In the meantime, Ms. Maricon Basco-Ebron, tourism director and attache at the Embassy of the Philippines in Seoul, said that around 100,000 South Koreans have found in the Philippines a second home whereas approximately 60,000 Filipinos are contributing to the development of South Korea's economy and society as students, workers, missionaries or spouses of Korean nationals.

They bring a fresh dimension to South Korea's aim of globalization, of imbibing a truly multicultural society where peoples from different cultures can unite under the banner of progress and openness, she said.

Commemorative activities both in the Philippines and South Korea are aimed at raising awareness about the common history, culture and future shared by the two countries.

Among festive activities scheduled for this year include the "One Philippines" exhibit at the plaza in front of the Seoul City Hall on 29-30 May 2009 and the unveiling of the Philippine marker at the UN Memorial Cemetery in Korea (UNMCK) in Busan on 28 May 2009.

The marker will pay tribute to the more than 7,000 Filipino soldiers who stood side by side with their South Korean brethren during the Korean War in the 1950s.

The "One Philippines" exhibit will showcase the history, culture, tradition, and business environment of the Philippines. The two-day event will feature a number of cultural performances, including professional performers from the Philippines and lively street dances.

Bilateral relations between the Philippines and South Korea began on March 3, 1949 when the Philippines became the fifth country to extend diplomatic recognition to the Republic of Korea. The friendship was cemented by the Philippine deployment of the Philippine Expeditionary Force to Korea (PEFTOK), under the auspices of the UN Command, during the Korean War in the 1950s to help South Korea defend itself from the invasion of the North.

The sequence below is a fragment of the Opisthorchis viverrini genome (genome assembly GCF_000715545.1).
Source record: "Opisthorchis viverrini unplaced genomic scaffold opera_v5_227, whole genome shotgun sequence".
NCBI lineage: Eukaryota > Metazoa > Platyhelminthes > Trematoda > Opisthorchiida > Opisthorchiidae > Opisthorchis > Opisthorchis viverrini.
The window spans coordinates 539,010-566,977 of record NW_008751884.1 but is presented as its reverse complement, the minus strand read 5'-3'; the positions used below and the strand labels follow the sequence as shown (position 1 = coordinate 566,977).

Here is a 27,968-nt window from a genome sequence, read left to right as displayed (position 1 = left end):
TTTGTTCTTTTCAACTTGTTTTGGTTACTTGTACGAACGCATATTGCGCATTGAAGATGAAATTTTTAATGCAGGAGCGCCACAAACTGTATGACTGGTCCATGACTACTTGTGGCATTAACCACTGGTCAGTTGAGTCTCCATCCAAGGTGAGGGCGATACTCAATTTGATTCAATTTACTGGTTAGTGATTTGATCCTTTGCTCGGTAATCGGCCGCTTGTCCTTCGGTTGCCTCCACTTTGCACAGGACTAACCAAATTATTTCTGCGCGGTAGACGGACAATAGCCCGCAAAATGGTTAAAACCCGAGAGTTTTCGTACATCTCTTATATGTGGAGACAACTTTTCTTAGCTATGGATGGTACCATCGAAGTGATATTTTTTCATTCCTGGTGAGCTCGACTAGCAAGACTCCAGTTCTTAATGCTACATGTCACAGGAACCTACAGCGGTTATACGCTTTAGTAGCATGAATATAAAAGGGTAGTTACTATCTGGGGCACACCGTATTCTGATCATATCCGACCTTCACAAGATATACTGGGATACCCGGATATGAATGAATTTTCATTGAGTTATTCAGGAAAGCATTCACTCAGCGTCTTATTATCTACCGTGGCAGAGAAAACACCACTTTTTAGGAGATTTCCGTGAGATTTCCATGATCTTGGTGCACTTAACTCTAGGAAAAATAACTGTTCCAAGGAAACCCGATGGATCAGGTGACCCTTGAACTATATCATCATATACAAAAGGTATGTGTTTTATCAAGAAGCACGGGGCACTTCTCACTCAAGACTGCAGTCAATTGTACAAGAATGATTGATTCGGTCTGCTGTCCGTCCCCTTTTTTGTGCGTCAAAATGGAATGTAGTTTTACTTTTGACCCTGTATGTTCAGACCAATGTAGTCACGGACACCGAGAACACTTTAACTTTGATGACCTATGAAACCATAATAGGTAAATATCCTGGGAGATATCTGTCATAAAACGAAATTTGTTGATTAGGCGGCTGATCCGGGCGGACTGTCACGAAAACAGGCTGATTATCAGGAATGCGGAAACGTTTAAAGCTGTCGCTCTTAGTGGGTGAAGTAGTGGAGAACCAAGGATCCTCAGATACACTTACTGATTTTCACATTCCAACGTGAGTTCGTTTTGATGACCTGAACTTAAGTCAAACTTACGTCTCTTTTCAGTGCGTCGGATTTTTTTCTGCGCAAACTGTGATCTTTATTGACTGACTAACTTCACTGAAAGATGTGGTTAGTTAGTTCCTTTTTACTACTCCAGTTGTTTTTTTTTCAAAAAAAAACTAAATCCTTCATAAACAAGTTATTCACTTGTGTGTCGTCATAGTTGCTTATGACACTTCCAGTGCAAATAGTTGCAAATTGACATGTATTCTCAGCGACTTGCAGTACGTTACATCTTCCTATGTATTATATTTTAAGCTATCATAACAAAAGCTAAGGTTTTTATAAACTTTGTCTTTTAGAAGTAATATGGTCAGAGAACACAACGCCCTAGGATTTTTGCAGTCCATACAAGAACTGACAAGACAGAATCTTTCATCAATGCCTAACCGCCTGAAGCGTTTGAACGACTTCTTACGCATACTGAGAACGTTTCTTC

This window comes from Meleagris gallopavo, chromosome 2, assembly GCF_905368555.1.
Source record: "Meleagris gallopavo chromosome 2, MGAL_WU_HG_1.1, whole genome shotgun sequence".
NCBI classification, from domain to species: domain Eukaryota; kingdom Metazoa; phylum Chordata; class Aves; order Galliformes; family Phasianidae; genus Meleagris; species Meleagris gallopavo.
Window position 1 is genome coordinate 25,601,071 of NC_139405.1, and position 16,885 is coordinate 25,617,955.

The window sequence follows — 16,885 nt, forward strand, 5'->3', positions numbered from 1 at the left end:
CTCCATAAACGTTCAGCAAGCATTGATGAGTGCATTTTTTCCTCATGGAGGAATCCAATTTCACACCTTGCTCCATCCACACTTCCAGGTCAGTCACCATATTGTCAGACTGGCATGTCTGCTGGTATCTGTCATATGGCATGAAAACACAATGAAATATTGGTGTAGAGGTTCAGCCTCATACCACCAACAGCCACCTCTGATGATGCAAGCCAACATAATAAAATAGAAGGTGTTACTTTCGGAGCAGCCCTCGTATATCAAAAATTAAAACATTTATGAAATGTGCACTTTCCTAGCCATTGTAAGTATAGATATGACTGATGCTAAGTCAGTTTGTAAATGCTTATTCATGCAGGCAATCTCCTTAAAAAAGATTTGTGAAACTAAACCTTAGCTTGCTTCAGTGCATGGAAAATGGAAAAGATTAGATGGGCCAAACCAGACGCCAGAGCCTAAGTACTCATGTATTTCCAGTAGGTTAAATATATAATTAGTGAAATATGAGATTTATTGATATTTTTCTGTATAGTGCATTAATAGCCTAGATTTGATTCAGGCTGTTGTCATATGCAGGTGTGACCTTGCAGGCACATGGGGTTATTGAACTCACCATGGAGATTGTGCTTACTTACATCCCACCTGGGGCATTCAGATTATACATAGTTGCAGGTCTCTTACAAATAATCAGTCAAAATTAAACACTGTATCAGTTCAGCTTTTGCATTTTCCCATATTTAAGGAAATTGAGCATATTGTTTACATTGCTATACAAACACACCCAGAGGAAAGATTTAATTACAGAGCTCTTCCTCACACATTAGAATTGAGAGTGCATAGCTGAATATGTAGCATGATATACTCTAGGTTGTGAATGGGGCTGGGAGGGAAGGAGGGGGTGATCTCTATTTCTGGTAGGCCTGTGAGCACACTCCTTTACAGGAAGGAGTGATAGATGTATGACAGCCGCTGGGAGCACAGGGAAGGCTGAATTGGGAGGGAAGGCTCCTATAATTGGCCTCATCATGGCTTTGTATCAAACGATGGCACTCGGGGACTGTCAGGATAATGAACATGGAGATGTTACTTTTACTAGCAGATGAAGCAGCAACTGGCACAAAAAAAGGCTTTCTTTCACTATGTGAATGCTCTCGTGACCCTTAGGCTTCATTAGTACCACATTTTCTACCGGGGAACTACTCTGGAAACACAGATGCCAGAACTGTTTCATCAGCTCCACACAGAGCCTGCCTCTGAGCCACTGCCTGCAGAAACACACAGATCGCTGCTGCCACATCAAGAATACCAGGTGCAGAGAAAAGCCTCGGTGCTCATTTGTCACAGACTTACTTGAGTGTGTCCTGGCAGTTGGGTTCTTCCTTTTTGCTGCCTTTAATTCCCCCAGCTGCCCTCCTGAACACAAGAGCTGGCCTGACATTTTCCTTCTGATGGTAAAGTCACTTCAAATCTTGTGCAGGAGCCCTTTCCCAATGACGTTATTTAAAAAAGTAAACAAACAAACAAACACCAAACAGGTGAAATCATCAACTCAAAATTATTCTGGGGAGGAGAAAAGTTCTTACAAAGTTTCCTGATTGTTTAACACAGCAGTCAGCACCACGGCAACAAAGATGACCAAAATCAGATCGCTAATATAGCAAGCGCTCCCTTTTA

The first of five battalions arrived in Busan on 19 September 1950, making the Philippines the third country to send ground combat troops to South Korea. Of the more than 7,000 soldiers who were stationed in South Korea over a five-year period, 116 paid the ultimate price of freedom with their lives.

After the Armistice, South Korea sent Mr.. Kim Yong-Ki as its first Ambassador to Manila on 19 January 1954. In May of the same year, the Philippines established a legation in Seoul led by Minister Tomas de Castro, who was appointed as Envoy Extraordinary and Minister Plenipotentiary of the Philippines in the country. In 1958, the Philippines opened an Embassy in Seoul under Ambassador Eduardo Quintero.

Among those who took part in the Korean War was former Philippine President Fidel V. Ramos, as well as two later ambassadors to South Korea, the late Col. Nicanor Jimenez and Gen. Ernesto Gidaya.

For 60 years, the friendship that had blossomed between the two countries grew from purposive military collaboration to a more comprehensive partnership that covers the political-security, socio-cultural, economic and development fields.

Today, the Philippines is among South Korea's top trading partners. Top Philippine exports include semiconductor components and fresh produce. South Korea is also a top investor in the Philippines with companies such as Hyundai Engineering, Hanjin Shipbuilding and several resort-builders maintaining a strong presence in the Philippines.

People-to-people exchange is very vibrant. In 2008, South Korea became the top sender of visitors to the Philippines for three years running, ahead of the US and Japan. More than 600,000 South Koreans visited the Philippines last year, contributing to 19.5% of the tourist market share. South Koreans is also the country's top source of foreign students and retirees.